The Black Dahlia: Not Such a Mystery
October 22, 2014 • Los Angeles
One of Los Angeles’s perpetual favorite noir mysteries is the 1947 Black Dahlia murder. I had a six-degrees connection to the story through my former mother-in-law’s partner, who used to work in a movie-theater box office on Hollywood Boulevard. She remembered running across Elizabeth Short in the 1940s in Hollywood, and would see her walking by the theater on Hollywood Boulevard. LA was a much smaller town in those days, so it’s not all that surprising that people who were around then would have known her.
The body was discovered just north of Leimert Park, on the west side of Norton Avenue, halfway between Coliseum Street and 39th Street. Today, that neighborhood is called Leimert Park too, but originally that neighborhood was only south of Santa Barbara Avenue, now called Martin Luther King Jr. Boulevard. I’m not sure if a body-dump site is worth an excursion, but if you haven’t been in the neighborhood before, it’s a unique part of the city that’s worth a look. Coliseum Street is a short walk from the Crenshaw Expo Line Metro station, and there’s a lively Starbucks at Coliseum and Crenshaw in a preserved Googie-style building. The area had a large Japanese American population at one time, and you can still see Japanese-style horticulture in the front yards along some of the streets parallel to Norton. Walk another mile south along Degnan and you’ll find Leimert Park Plaza, a little patch of green that locals like to call the heart of black LA. The parallel stretch of Crenshaw is under construction for the foreseeable future, with the payoff being a light-rail Metro line from the Expo line almost to LAX, but Degnan and other streets east of Crenshaw are great for walking.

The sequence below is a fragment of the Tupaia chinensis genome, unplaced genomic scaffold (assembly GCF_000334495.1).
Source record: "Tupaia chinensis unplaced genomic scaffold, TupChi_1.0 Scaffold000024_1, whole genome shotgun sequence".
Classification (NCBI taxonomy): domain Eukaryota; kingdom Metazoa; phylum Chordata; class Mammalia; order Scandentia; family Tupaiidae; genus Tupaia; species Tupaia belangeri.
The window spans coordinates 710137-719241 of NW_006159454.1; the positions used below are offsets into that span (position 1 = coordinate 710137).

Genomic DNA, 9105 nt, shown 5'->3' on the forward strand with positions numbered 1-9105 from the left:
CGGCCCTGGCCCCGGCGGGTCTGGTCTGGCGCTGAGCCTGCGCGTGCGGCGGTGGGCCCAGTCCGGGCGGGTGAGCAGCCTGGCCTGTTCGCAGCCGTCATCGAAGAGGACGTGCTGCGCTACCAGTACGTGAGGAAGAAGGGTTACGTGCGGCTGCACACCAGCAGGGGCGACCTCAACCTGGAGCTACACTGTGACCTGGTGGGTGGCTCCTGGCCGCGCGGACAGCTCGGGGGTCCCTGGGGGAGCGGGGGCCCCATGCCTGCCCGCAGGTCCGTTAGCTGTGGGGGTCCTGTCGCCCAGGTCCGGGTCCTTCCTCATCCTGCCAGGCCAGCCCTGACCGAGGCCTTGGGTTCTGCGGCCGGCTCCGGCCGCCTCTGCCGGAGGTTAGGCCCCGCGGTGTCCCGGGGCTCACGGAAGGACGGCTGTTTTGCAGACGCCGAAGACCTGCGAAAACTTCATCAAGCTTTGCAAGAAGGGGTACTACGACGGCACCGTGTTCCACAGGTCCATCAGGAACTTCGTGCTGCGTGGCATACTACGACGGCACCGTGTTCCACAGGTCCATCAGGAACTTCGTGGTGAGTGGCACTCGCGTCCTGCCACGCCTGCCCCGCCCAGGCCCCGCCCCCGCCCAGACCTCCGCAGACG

Take a look at a map of the neighborhood and you’ll notice that Norton Avenue and Degnan Boulevard curve together in a V shape near King Boulevard; in his definitive book on the Black Dahlia murder, Severed, John Gilmore implies that the killer dumped the body here because of the street layout’s resemblance to the female form. Reading Gilmore’s book, there doesn’t seem to be much mystery left to the Black Dahlia story, despite the fact that it comes up every few years when someone has a new theory about who the killer was. The police may call the case unsolved, but that’s really only because there wasn’t an arrest or a trial, and they never had a chance to nab the killer. Gilmore did the work in the 1980s of tracking down the likely suspect and even interviewing him; his book is a thorough examination of the case and makes intense reading.
So, in my opinion, based on reading Gilmore’s book, the mystery has been solved. I don’t think there will ever be more compelling evidence pointing at anyone but the guy that he identified. The fact that the case keeps coming back as an “unsolved mystery” says a lot more about our culture and human nature than it does about the Black Dahlia crime—the mystery is more valuable and enduring than the gritty prosaic truth. As the story recedes farther into the past, expect more fiction and wild speculation presented as solutions to the case.
As an aside, the nickname Black Dahlia came from a film that was popular at the time, The Blue Dahlia, written by the king of LA noir, Raymond Chandler. It’s a great film, sometimes running on TCM but not available on streaming services, as far as I can tell. The hard-ass protagonist is played by hottie Alan Ladd, who seems so gay from the vantage point of the twenty-first century, although there doesn’t seem to be any definitive evidence, only rumors and speculation, that he was a friend of Dorothy.
If you’re curious at all about the Black Dahlia, don’t believe the wild accusations hurled around every few years; read Gilmore’s book and decide for yourself. It’s called Severed: The True Story of the Black Dahlia Murder, and it’s pretty graphic and gruesome, but as Raymond Chandler knew, the truth is rarely neat and pretty.